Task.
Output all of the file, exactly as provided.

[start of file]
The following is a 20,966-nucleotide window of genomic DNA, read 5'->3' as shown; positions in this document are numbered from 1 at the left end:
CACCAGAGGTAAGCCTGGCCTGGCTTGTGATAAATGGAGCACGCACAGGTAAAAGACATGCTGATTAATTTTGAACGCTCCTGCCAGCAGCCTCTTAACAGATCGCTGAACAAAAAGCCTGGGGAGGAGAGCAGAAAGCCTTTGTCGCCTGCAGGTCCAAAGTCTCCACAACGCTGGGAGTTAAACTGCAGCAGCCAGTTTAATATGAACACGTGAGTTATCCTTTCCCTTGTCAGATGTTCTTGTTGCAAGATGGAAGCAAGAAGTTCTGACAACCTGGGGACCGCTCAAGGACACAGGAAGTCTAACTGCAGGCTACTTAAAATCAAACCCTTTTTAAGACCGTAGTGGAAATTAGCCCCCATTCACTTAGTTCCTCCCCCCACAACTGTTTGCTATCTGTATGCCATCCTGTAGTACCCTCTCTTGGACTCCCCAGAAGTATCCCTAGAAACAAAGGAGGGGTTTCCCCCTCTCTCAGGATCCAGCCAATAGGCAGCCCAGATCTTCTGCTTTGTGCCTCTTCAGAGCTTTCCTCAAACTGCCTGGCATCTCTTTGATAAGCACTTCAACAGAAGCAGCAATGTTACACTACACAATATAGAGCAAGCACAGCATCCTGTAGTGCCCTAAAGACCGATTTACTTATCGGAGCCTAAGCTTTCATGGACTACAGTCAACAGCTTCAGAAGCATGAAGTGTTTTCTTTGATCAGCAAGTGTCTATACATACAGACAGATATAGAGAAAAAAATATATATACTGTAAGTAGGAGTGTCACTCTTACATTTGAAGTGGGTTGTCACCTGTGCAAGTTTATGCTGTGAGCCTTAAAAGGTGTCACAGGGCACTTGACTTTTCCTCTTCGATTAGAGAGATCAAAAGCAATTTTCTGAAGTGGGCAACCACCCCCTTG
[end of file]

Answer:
The following is a 20,966-nucleotide window of genomic DNA, read 5'->3' as shown; positions in this document are numbered from 1 at the left end:
CACCAGAGGTAAGCCTGGCCTGGCTTGTGATAAATGGAGCACGCACAGGTAAAAGACATGCTGATTAATTTTGAACGCTCCTGCCAGCAGCCTCTTAACAGATCGCTGAACAAAAAGCCTGGGGAGGAGAGCAGAAAGCCTTTGTCGCCTGCAGGTCCAAAGTCTCCACAACGCTGGGAGTTAAACTGCAGCAGCCAGTTTAATATGAACACGTGAGTTATCCTTTCCCTTGTCAGATGTTCTTGTTGCAAGATGGAAGCAAGAAGTTCTGACAACCTGGGGACCGCTCAAGGACACAGGAAGTCTAACTGCAGGCTACTTAAAATCAAACCCTTTTTAAGACCGTAGTGGAAATTAGCCCCCATTCACTTAGTTCCTCCCCCCACAACTGTTTGCTATCTGTATGCCATCCTGTAGTACCCTCTCTTGGACTCCCCAGAAGTATCCCTAGAAACAAAGGAGGGGTTTCCCCCTCTCTCAGGATCCAGCCAATAGGCAGCCCAGATCTTCTGCTTTGTGCCTCTTCAGAGCTTTCCTCAAACTGCCTGGCATCTCTTTGATAAGCACTTCAACAGAAGCAGCAATGTTACACTACACAATATAGAGCAAGCACAGCATCCTGTAGTGCCCTAAAGACCGATTTACTTATCGGAGCCTAAGCTTTCATGGACTACAGTCAACAGCTTCAGAAGCATGAAGTGTTTTCTTTGATCAGCAAGTGTCTATACATACAGACAGATATAGAGAAAAAAATATATATACTGTAAGTAGGAGTGTCACTCTTACATTTGAAGTGGGTTGTCACCTGTGCAAGTTTATGCTGTGAGCCTTAAAAGGTGTCACAGGGCACTTGACTTTTCCTCTTCGATTAGAGAGATCAAAAGCAATTTTCTGAAGTGGGCAACCACCCCCTTG